The various Christian, Muslim, traditional (African), and secular (Western) ways of imagining and coping with evil collected in this volume have several things in common. The most crucial perhaps and certainly the most striking aspect is the problem of defining the nature or characteristics of evil as such. Some argue that evil has an essence that remains constant, whereas others say its interpretation depends on time and place.
However much religious and secular interpretations of evil may have changed, the human search for sense and meaning never ends. Questions of whom to blame and whom to address-God, the devil, fate, bad luck, or humans-remain at the center of our explanations and our strategies to comprehend, define, counter, or process the evil we do and the evil done to us by people, God, nature, or accident. Using approaches from cultural anthropology, religious studies, theology, philosophy, psychology, and history, the contributors to this volume analyze how several religious and secular traditions imagine and cope with evil.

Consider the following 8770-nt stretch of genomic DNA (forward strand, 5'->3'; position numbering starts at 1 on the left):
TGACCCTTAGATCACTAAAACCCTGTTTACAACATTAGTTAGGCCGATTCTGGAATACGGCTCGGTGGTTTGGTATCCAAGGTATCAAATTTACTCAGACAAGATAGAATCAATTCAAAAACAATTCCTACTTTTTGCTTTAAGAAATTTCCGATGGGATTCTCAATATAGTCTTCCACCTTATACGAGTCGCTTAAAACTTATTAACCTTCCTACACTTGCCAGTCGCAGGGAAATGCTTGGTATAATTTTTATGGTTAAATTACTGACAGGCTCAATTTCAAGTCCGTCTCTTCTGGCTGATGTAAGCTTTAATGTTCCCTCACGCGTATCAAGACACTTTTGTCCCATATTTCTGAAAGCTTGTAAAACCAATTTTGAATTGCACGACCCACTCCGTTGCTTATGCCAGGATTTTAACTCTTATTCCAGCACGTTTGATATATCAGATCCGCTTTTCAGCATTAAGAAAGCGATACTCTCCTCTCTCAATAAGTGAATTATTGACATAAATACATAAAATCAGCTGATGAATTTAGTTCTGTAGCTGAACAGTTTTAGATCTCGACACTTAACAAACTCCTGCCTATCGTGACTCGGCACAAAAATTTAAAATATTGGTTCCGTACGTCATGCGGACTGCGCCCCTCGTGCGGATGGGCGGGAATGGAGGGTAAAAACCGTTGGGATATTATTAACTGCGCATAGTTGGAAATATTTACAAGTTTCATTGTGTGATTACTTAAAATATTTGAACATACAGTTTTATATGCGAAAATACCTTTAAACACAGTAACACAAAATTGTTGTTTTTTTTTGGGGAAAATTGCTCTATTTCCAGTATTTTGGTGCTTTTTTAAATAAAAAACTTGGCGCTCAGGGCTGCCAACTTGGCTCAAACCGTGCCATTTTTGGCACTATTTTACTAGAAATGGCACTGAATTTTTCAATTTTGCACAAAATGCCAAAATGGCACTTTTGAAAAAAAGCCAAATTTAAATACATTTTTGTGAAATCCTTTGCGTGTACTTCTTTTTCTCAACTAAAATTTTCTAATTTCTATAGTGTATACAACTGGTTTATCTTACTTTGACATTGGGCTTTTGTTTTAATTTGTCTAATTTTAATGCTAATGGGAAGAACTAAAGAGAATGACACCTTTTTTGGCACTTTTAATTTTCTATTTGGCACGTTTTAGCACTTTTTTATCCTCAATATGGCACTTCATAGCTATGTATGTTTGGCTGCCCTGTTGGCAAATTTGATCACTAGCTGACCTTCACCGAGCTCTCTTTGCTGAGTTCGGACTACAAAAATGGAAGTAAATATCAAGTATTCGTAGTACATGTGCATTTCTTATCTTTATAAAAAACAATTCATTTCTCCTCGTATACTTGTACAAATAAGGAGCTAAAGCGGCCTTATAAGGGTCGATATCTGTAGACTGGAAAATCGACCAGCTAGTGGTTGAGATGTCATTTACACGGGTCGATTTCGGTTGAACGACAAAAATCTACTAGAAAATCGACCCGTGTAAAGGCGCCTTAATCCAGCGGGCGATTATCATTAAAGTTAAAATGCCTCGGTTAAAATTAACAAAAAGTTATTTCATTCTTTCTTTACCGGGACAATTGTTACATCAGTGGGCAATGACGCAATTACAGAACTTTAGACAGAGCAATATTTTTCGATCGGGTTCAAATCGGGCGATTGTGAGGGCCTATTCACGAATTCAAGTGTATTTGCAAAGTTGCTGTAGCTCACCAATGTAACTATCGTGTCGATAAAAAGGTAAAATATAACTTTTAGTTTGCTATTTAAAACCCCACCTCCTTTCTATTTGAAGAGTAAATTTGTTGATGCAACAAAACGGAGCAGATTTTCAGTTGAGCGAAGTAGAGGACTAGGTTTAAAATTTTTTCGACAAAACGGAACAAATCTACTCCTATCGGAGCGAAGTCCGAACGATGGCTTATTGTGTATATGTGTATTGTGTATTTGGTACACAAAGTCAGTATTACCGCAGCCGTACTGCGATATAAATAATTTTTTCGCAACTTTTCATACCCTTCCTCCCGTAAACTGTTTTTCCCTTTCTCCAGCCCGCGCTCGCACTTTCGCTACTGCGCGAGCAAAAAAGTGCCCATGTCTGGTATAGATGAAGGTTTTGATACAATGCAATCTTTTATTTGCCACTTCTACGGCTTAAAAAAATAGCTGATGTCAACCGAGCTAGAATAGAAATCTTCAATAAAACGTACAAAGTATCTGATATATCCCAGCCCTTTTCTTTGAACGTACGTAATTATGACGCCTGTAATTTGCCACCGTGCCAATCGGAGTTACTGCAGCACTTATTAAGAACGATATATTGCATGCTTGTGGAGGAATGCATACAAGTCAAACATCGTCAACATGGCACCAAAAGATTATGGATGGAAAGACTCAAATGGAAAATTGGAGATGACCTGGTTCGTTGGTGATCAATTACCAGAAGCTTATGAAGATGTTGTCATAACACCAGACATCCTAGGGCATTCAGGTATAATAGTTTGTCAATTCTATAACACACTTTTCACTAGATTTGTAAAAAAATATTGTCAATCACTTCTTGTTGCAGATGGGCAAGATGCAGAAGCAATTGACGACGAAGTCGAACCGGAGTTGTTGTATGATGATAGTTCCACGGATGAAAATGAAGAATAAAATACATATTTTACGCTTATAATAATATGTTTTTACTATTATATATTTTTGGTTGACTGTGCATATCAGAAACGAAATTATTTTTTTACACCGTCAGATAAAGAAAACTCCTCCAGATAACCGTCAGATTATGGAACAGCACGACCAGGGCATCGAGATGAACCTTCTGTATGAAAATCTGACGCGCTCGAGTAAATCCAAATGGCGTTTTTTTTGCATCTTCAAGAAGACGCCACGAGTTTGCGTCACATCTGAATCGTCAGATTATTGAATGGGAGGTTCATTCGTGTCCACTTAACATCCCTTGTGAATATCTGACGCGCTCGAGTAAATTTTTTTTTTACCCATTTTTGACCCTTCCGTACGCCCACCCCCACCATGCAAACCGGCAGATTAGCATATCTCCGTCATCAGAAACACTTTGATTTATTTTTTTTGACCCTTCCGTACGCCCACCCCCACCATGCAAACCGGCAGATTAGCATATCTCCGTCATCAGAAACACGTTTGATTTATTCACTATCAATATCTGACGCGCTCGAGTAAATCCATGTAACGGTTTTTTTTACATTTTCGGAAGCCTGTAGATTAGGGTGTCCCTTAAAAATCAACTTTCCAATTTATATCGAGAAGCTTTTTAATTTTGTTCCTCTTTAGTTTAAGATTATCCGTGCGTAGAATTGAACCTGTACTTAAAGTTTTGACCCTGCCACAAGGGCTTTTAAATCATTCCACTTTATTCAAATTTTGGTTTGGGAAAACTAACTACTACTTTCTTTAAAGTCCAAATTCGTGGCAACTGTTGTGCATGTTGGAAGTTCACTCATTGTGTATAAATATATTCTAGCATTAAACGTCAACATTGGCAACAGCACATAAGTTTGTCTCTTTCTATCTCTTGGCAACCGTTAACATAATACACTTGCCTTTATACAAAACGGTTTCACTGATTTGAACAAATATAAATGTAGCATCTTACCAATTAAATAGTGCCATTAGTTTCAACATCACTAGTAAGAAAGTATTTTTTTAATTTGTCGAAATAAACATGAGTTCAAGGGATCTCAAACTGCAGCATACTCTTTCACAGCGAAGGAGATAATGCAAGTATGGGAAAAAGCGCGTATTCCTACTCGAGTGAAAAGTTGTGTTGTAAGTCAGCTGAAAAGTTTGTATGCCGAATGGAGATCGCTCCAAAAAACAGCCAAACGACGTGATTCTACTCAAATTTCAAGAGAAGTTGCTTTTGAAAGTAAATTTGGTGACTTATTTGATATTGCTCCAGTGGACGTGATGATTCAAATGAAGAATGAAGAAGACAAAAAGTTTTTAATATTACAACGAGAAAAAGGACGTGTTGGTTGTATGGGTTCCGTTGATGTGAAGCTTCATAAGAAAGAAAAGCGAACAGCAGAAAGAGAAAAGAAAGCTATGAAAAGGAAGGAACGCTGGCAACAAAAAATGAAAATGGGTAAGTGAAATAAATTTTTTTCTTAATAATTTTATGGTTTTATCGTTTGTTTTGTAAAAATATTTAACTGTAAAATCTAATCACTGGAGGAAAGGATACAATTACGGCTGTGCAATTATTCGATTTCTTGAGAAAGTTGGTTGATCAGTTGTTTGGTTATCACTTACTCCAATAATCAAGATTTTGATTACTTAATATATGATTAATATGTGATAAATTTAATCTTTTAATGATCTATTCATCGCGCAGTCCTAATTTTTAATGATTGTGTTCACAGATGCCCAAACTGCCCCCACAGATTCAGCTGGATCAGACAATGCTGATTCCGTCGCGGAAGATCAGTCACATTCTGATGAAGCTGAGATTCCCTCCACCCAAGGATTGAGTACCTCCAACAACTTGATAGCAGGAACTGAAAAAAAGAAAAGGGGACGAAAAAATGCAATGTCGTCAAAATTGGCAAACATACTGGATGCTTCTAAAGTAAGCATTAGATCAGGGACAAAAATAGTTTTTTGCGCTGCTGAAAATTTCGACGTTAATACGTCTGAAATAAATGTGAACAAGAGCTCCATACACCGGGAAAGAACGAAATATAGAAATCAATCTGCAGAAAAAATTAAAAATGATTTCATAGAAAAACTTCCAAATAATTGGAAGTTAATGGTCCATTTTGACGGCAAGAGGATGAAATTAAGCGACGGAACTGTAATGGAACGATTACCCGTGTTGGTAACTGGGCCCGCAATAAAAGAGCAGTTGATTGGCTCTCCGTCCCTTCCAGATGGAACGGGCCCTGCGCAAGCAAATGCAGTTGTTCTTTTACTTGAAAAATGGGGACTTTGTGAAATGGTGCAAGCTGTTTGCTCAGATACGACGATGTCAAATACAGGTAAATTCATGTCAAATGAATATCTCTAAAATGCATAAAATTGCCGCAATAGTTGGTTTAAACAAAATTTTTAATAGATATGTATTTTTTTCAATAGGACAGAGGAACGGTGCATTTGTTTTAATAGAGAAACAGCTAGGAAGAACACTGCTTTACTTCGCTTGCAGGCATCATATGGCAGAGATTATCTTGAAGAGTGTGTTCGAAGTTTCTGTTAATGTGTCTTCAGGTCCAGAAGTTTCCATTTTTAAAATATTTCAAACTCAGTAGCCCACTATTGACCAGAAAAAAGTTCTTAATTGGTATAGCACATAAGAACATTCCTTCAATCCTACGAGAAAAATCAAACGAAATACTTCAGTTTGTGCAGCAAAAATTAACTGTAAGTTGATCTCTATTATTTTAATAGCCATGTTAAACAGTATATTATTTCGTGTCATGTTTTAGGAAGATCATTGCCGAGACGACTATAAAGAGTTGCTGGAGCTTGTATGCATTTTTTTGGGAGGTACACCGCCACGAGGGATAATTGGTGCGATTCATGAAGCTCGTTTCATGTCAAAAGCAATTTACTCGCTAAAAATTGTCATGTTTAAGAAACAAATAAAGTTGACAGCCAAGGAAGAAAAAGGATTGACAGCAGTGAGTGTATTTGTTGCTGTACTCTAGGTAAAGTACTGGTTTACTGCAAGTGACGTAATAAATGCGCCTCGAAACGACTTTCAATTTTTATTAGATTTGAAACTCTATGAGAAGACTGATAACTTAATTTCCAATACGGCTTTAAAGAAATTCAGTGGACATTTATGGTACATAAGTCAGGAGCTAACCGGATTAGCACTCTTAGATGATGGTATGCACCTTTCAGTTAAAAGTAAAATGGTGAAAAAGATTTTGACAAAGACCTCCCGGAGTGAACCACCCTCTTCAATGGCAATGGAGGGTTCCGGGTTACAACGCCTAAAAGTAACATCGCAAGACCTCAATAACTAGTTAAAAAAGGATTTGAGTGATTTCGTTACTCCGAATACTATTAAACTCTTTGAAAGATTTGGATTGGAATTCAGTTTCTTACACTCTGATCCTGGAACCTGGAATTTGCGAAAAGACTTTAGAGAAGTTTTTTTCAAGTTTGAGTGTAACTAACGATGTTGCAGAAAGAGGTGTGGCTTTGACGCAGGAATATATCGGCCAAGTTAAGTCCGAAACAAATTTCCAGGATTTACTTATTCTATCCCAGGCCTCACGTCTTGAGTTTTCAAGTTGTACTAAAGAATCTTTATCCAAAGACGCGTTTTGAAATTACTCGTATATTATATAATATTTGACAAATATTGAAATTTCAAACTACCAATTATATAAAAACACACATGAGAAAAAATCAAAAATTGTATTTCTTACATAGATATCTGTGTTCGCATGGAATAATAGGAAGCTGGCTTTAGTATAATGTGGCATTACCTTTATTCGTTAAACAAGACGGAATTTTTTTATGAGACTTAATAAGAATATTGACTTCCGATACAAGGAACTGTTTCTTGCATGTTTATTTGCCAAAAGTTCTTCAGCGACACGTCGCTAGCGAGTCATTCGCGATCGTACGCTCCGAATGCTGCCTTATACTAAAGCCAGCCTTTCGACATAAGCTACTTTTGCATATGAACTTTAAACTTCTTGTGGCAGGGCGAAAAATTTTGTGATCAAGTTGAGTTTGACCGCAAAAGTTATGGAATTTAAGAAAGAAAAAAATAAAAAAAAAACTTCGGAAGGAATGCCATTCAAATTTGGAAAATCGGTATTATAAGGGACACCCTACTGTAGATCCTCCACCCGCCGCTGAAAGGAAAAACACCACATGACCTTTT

Nelly van DOORN-HARDER and Lourens MINNEMA: The Problem of Defining Evil Part I: Evil in Spirit Birgit MEYER: Images of Evil in Popular Ghanaian Christianity Jacqueline BORSJE: Druids, Deer and "Words of Power": Coming to Terms with Evil in Medieval Ireland Marthinus L. DANEEL: Coping with Wizardry in Zimbabwe in African Initiated Churches (AICs) Edien BARTELS: The Evil Comes from Outside: Evil within Religion as a Psychosocial Problem among Adolescent Moroccan Girls in the Netherlands J. Kwabena ASAMOAH-GYADU: Conquering Satan, Demons, Principalities, and Powers: Ghanaian Traditional and Christian Perspectives on Religion, Evil, and Deliverance Peter VERSTEEG and Andre DROOGERS: A Schema Repertoire Approach to Exorcism: Two Case Studies of Spiritual Warfare Reender KRANENBORG: How `Satanic' Is Satanism? A Normative Description Part II: Evil in Society Martijn de KONING: "You Follow the Path of the Shaitan; We Try to Follow the Righteous Path": Negotiating Evil in the Identity Construction of Young Moroccan-Dutch Muslims Nelly van DOORN-HARDER: Defining Evil to the Strengthen Islam: Muhammadiyah Ideologies of Gender and Marriage Frans WIJSSEN: Beyond Ujamaa: African Religion and Societal Evil Part III: Coping with Evil Andre LASCARIS: Religion and Evil from the Perspective of Mimetic Theory Lourens MINNEMA: Coping with Human Evil: Shakespeare's Sense of Tragic Revenge Edwin KOSTER: The Power and Limits of Stories: On the Questions "How to Cope with Evil?" and "How to Avoid Evil?" Christiane TIETZ: Prayer as a Means of Coping with Evil: Approaches from the Perspective of Lutheran Dogmatics R. Ruard GANZEVOORT: Coping with Tragedy and Malice General Index Contributors to this Volume